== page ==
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JazzTimes 10: Essential Andrew Hill Recordings

An introduction to a true original

You are reading the words of an Andrew Hill fanatic. The kind who has spent years poring over his music, track by track. And why not? Hill is a singular figure in jazz with a singular vision. Just as Art Tatum (apocryphally) learned to play via a player-piano roll he didn’t know was made by four hands, Hill sounds like he learned to play along with Bud Powell records that he didn’t know were warped.

“Warped” sounds pejorative. It’s not: It’s simply the best descriptor available for what Hill does with the conventions of bebop language. He takes the innovations of Herbie Nichols and—especially—Thelonious Monk yet further. It wasn’t an artistic path that anyone expected from a blues- and bebop-soaked pianist from Chicago’s South Side … but then there’d be little point to jazz if it conformed to expectation.

In addition to his distinctive pianistics, Hill was also a composer of renown, one who worked to break through jazz’s established formal conventions just as he did its harmonic ones. In the process, he incorporated a remarkable amount of contemporary classical thought (Hill studied with Hindemith) into the garden of the 1960s “New Thing”—and well beyond. The 10 tracks below aren’t enough to cover all his dimensions, but they’re a great place to start.

Listen to a Spotify playlist featuring all the tracks in this JazzTimes 10:

3. Bobby Hutcherson: 'Jasper' (Dialogue; Blue Note, 1965)

3. Bobby Hutcherson: 'Jasper' (<i>Dialogue</i>; Blue Note, 1965)
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Vibist Hutcherson had appeared on two of Hill’s albums by the time of his own 1965 debut. When it finally came, the pianist acted as the session’s de facto copilot, writing three of its five tunes and setting the tone for its “out” trajectory. (Every other soloist sounds like he’s just taken a lesson from Hill.) A fourth Hill composition, “Jasper,” was a Dialogue outtake, issued 14 years later on Hutcherson’s 1979 LP Spiral. (Currently it’s a bonus track on the RVG remaster of Dialogue.) Leaving it unreleased that long seems a crime, as it contains what may be the most sublime moment in Hill’s recorded career. Not the exhausting sprint of a blues composition, impressive though that is; it comes near the end of his long, valedictory solo, which starts at 5:13 and is a dizzying masterpiece of deliberately clumpy dissonances and surreal salvos of melody. Then, at about the 7:00 mark, Hill begins a descent into even woozier territory—so bizarre, so completely strained from the expected harmonic language (what is that chord at 7:24?!) that at least one assumed that something was wrong with the tape and needed correcting. It’s not: You can hear Richard Davis’ bass continuing, undeterred, behind him. Yet the fact that Hill had reached a place where tape warp seemed like a more plausible explanation than deliberate intent … wow.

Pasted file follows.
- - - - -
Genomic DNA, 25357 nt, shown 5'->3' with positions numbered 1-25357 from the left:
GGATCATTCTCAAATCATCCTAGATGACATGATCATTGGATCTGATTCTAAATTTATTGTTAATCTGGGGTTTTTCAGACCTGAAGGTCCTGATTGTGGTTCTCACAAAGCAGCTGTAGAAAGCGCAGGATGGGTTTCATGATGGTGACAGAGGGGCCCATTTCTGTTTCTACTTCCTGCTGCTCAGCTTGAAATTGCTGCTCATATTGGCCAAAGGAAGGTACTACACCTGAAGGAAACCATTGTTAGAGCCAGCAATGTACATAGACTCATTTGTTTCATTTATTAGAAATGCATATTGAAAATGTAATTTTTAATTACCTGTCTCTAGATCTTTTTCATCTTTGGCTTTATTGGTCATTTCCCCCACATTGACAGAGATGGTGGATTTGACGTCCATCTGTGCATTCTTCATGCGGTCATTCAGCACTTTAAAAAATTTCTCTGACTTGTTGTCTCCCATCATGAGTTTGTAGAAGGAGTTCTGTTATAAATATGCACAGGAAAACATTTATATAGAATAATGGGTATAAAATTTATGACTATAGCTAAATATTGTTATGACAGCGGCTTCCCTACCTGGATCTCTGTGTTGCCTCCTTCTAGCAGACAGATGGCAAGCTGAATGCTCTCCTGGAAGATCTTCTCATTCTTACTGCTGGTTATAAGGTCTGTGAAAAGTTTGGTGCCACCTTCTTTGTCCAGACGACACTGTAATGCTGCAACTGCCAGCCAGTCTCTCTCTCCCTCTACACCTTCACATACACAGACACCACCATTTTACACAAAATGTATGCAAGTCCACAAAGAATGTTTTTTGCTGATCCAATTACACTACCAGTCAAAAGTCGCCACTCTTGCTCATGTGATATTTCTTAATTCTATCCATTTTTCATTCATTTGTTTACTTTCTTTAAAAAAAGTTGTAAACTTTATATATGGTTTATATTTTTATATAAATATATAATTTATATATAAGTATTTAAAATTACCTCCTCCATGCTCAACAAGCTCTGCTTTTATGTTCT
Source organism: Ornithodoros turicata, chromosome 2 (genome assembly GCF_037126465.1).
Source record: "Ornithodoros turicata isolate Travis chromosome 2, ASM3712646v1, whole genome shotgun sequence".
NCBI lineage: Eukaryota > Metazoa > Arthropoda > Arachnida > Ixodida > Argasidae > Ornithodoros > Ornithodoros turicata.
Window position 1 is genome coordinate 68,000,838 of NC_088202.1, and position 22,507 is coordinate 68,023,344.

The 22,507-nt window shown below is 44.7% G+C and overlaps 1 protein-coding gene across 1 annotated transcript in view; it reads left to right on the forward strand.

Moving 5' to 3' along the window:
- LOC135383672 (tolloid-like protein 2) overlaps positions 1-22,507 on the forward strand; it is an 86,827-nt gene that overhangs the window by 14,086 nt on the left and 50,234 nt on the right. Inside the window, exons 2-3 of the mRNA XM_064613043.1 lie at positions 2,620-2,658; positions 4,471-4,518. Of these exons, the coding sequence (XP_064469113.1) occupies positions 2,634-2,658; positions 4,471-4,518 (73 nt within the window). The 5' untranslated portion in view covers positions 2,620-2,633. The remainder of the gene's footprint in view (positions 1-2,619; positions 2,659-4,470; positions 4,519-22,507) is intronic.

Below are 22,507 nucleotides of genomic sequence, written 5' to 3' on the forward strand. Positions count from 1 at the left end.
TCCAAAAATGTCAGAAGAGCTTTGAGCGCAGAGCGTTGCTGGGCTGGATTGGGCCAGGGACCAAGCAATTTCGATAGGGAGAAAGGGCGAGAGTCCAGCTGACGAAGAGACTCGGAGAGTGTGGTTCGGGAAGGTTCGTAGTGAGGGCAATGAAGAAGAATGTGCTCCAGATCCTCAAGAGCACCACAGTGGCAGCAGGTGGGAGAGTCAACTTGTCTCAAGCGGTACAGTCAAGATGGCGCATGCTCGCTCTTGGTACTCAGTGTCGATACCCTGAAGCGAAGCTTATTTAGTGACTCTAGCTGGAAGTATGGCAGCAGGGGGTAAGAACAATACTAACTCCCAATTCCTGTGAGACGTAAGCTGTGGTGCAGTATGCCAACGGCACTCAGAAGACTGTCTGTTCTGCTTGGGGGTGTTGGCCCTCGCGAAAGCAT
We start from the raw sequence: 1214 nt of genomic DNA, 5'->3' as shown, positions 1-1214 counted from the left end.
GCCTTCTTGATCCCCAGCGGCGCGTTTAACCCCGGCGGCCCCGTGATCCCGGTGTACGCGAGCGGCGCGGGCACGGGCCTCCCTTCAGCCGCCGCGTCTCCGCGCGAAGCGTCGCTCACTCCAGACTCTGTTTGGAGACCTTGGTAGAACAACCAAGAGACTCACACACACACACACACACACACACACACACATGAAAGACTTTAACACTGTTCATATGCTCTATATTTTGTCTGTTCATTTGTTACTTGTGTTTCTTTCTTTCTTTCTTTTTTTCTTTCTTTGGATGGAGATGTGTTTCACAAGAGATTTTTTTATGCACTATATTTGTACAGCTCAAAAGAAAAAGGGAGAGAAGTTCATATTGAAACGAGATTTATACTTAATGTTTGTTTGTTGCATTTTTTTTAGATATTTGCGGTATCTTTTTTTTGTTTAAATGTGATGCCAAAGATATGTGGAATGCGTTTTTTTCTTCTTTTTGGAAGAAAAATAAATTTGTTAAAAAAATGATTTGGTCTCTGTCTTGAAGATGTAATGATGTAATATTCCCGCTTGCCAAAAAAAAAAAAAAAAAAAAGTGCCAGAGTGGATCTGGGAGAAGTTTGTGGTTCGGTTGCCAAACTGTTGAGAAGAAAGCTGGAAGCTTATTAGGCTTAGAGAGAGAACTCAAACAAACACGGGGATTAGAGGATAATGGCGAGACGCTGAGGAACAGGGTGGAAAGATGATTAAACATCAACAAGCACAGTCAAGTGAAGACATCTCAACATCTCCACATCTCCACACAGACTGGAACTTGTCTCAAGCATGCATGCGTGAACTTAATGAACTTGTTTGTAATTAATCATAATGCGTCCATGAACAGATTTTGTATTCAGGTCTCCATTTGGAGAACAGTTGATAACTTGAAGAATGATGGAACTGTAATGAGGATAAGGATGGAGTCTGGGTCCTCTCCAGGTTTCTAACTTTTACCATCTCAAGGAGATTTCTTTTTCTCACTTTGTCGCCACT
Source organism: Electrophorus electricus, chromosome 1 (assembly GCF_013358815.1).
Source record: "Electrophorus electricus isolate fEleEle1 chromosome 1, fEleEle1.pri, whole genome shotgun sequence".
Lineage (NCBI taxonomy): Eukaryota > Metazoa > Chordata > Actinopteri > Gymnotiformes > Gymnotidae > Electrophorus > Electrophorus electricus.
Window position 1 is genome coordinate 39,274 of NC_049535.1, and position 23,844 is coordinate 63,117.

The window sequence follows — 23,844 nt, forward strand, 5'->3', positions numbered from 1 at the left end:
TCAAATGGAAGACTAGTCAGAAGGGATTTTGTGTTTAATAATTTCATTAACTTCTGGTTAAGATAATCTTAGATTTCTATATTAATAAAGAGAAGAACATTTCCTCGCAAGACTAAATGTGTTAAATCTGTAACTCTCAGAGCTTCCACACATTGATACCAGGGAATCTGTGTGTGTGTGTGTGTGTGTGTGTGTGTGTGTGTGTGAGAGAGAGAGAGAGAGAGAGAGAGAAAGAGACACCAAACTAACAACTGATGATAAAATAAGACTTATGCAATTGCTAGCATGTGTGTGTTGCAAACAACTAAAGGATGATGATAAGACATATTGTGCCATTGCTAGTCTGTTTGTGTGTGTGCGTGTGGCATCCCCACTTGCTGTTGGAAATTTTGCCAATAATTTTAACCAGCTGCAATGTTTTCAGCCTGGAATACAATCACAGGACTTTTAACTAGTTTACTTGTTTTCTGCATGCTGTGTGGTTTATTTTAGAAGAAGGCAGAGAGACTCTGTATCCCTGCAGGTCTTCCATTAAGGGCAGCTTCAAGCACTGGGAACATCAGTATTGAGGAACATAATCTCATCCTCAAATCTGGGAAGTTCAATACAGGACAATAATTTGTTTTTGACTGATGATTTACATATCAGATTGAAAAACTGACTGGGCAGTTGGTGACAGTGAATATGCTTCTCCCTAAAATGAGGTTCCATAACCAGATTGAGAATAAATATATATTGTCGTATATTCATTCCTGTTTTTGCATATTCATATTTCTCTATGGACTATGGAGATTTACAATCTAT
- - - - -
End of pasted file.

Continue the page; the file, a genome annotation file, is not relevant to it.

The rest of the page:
Michael J. West

Michael J. West is a jazz journalist in Washington, D.C. In addition to his work on the national and international jazz scenes, he has been covering D.C.’s local jazz community since 2009. He is also a freelance writer, editor, and proofreader, and as such spends most days either hunkered down at a screen or inside his very big headphones. He lives in Washington with his wife and two children.